So it's a good thing for me; but with the huge devastation in Japan I just feel awful about feeling good.
Then I start to feel guilty because I didn't have this much emotion invested in any other recent natural disasters (Indonesia, Haiti). But I don't know anything about those other places and I know a lot about Japan.
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Of course the death toll is rising. The tsunami hit in a matter of minutes after the quake--half an hour at most--and it inundated hundreds of miles of coastline. There are thousands dead--probably tens of thousands--from that alone. It doesn't include people who had crap fall on them, nor does it include other fatalities.
Tokyo Magnitude 8.0 was told from one person's viewpoint; she only saw a little slice of the devastation. And that was for an earthquake half the power of this one.
...at least, I think so. They don't use the Richter scale any longer, but it was logarithmic: 2.0 on the Richter scale was twice the power of 1.0, and 3.0 was twice the power of 2.0, so 3.0 was four times the power of 1.0. I don't know if the new scale is the same way; but I seem to recall that it is. (9.0 is 256 times as powerful as 1.0. Yeesh.)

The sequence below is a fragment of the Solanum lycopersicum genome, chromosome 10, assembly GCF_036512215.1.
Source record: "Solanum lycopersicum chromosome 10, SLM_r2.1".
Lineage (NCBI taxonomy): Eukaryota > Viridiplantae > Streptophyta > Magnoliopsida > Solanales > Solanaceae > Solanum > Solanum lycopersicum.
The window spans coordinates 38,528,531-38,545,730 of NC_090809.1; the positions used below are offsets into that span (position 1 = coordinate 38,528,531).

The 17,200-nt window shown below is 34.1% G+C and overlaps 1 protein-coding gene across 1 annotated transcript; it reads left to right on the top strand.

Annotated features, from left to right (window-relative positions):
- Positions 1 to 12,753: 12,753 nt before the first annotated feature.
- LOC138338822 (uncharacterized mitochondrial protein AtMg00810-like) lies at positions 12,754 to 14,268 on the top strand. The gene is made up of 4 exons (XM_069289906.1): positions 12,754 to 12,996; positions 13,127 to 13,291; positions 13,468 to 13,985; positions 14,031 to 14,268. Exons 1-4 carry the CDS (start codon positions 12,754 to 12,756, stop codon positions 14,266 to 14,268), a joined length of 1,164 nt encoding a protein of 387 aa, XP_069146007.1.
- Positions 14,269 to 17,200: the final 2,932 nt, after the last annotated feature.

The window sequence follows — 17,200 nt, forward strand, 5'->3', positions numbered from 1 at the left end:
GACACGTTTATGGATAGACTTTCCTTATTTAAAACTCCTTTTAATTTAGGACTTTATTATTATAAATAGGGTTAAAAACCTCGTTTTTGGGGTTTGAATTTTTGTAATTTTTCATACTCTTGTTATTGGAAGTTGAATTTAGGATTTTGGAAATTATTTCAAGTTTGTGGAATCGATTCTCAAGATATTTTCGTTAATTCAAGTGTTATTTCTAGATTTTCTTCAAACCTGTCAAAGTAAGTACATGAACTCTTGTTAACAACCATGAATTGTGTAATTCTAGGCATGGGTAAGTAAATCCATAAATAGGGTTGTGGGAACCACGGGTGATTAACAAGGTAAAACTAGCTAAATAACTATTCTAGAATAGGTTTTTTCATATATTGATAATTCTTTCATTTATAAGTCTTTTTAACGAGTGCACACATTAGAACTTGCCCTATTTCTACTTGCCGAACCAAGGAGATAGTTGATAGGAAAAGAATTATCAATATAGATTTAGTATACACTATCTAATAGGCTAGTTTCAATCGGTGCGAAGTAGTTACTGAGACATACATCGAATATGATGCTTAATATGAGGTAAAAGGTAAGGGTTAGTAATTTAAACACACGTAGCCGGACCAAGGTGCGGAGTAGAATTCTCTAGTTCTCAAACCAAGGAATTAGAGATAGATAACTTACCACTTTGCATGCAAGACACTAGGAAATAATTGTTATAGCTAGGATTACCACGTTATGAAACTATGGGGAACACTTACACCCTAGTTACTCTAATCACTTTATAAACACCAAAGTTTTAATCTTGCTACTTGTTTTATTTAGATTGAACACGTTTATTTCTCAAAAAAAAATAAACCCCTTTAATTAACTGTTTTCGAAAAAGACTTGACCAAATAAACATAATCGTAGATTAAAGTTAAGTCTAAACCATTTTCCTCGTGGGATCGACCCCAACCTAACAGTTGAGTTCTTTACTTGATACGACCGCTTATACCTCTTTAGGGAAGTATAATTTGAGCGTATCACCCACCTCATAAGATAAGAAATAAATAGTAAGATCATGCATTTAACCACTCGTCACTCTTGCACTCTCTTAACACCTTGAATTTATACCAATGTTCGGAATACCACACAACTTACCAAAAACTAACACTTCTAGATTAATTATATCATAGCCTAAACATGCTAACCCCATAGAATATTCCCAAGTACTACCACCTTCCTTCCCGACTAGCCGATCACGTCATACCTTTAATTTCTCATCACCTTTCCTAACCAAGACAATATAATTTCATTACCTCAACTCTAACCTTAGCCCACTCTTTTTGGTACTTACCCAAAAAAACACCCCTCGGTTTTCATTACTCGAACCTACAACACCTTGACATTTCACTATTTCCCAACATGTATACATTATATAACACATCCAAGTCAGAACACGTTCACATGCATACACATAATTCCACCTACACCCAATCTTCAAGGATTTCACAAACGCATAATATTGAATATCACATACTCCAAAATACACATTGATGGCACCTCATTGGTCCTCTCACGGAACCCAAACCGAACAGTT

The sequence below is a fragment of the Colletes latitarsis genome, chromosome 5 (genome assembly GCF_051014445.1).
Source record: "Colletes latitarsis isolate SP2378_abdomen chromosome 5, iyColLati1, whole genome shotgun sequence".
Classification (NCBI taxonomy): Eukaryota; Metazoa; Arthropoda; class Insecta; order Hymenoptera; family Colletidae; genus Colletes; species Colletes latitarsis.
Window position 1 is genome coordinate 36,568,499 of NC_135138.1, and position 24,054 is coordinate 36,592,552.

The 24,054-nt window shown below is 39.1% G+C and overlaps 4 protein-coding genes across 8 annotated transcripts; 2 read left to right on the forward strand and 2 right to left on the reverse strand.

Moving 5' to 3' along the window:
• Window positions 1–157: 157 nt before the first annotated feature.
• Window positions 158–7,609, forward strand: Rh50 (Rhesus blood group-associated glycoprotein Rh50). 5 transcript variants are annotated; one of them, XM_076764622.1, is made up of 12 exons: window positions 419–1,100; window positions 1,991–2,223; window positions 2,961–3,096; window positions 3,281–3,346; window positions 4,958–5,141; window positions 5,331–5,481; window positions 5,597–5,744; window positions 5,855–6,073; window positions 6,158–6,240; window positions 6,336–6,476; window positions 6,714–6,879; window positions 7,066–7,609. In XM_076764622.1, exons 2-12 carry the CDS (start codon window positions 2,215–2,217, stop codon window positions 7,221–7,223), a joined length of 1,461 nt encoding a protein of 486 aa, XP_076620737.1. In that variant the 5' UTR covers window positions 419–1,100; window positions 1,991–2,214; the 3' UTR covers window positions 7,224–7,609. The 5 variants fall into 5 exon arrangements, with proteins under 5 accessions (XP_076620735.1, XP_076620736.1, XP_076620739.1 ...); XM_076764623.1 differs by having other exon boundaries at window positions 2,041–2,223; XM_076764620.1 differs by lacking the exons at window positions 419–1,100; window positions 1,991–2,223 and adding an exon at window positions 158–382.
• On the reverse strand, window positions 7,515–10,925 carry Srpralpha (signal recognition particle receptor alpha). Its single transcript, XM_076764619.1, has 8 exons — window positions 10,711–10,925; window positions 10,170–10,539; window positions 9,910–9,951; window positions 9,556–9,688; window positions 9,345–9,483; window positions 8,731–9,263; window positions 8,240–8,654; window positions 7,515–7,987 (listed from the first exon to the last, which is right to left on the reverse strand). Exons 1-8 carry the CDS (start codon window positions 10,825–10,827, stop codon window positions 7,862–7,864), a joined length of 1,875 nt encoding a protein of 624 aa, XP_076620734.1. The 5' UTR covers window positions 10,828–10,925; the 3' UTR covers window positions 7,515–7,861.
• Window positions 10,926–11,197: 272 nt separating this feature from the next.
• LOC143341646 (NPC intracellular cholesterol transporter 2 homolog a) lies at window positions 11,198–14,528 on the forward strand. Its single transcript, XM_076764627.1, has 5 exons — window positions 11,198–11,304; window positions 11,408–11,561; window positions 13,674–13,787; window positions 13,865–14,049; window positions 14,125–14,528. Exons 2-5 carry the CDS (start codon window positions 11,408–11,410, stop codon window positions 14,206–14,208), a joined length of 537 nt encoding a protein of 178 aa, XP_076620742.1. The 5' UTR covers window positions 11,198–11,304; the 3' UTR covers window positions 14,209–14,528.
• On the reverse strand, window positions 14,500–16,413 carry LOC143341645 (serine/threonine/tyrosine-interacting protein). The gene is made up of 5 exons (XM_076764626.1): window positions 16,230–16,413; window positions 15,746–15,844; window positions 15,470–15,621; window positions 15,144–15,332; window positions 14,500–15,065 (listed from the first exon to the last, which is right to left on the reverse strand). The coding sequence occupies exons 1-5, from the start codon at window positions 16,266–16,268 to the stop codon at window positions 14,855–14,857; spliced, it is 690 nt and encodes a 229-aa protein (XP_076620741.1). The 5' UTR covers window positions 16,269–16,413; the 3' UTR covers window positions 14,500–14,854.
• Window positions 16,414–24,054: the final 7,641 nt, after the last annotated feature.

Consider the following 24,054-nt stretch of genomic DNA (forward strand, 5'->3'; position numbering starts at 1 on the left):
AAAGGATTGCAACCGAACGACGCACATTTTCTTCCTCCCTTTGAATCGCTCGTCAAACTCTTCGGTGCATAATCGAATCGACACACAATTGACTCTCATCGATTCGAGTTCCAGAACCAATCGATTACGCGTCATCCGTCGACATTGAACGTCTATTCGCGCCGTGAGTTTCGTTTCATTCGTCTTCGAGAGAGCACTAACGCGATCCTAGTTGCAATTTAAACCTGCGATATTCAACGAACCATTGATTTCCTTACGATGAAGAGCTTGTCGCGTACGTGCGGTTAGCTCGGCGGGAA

(Japan's scale works differently and goes to 7; this one's a 7 on their scale.)
One neat thing I managed was to find the location, on Google Earth, of the most-often-played video of the tsunami hitting the coast of Japan. I had Fox News on the blab slab and went to 3D view on GE, and compared the lay of the land to what I was seeing--and sure enough there it was.
Seems like the main town is Ipponmatsu, and it had about 4,500 people living there. It's all been washed out to sea, of course, by the tsunami. *sigh*
Across the river, to the south, is Natori, which looks like a small city, population 73,000. That may be the city everyone identified as Kurihara. That makes more sense, considering that Kurihara is 25 miles inland.
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That's about all I've got. Things like gas prices and politics seem too trivial right now.